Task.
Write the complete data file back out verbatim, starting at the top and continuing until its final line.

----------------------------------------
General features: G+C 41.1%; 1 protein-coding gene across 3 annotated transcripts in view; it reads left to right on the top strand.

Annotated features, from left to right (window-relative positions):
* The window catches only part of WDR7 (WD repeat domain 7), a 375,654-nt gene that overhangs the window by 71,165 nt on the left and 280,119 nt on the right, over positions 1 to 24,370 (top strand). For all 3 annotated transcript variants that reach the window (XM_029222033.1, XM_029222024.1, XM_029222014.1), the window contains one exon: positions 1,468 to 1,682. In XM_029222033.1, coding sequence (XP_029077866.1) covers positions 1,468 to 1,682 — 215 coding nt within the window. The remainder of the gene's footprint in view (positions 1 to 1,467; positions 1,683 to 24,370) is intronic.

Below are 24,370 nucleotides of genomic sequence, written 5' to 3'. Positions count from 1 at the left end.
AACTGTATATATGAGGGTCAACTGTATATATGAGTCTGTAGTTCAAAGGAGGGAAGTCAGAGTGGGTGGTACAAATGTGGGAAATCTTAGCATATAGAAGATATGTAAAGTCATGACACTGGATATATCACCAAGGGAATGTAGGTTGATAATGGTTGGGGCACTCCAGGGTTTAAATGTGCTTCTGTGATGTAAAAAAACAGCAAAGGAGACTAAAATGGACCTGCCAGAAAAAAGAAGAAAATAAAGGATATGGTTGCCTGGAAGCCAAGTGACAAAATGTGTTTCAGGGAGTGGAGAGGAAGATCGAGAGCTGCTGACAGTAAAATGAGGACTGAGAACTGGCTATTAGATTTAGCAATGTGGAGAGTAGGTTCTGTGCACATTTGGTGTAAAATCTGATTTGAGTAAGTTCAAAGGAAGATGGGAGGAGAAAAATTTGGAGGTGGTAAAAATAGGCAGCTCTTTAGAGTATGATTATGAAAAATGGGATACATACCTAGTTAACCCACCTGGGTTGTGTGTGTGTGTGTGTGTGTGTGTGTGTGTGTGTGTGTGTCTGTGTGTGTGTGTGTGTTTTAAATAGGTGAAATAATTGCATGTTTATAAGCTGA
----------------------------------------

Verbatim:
General features: G+C 41.1%; 1 protein-coding gene across 3 annotated transcripts in view; it reads left to right on the top strand.

Annotated features, from left to right (window-relative positions):
* The window catches only part of WDR7 (WD repeat domain 7), a 375,654-nt gene that overhangs the window by 71,165 nt on the left and 280,119 nt on the right, over positions 1 to 24,370 (top strand). For all 3 annotated transcript variants that reach the window (XM_029222033.1, XM_029222024.1, XM_029222014.1), the window contains one exon: positions 1,468 to 1,682. In XM_029222033.1, coding sequence (XP_029077866.1) covers positions 1,468 to 1,682 — 215 coding nt within the window. The remainder of the gene's footprint in view (positions 1 to 1,467; positions 1,683 to 24,370) is intronic.

Below are 24,370 nucleotides of genomic sequence, written 5' to 3'. Positions count from 1 at the left end.
AACTGTATATATGAGGGTCAACTGTATATATGAGTCTGTAGTTCAAAGGAGGGAAGTCAGAGTGGGTGGTACAAATGTGGGAAATCTTAGCATATAGAAGATATGTAAAGTCATGACACTGGATATATCACCAAGGGAATGTAGGTTGATAATGGTTGGGGCACTCCAGGGTTTAAATGTGCTTCTGTGATGTAAAAAAACAGCAAAGGAGACTAAAATGGACCTGCCAGAAAAAAGAAGAAAATAAAGGATATGGTTGCCTGGAAGCCAAGTGACAAAATGTGTTTCAGGGAGTGGAGAGGAAGATCGAGAGCTGCTGACAGTAAAATGAGGACTGAGAACTGGCTATTAGATTTAGCAATGTGGAGAGTAGGTTCTGTGCACATTTGGTGTAAAATCTGATTTGAGTAAGTTCAAAGGAAGATGGGAGGAGAAAAATTTGGAGGTGGTAAAAATAGGCAGCTCTTTAGAGTATGATTATGAAAAATGGGATACATACCTAGTTAACCCACCTGGGTTGTGTGTGTGTGTGTGTGTGTGTGTGTGTGTGTGTGTGTGTCTGTGTGTGTGTGTGTGTTTTAAATAGGTGAAATAATTGCATGTTTATAAGCTGA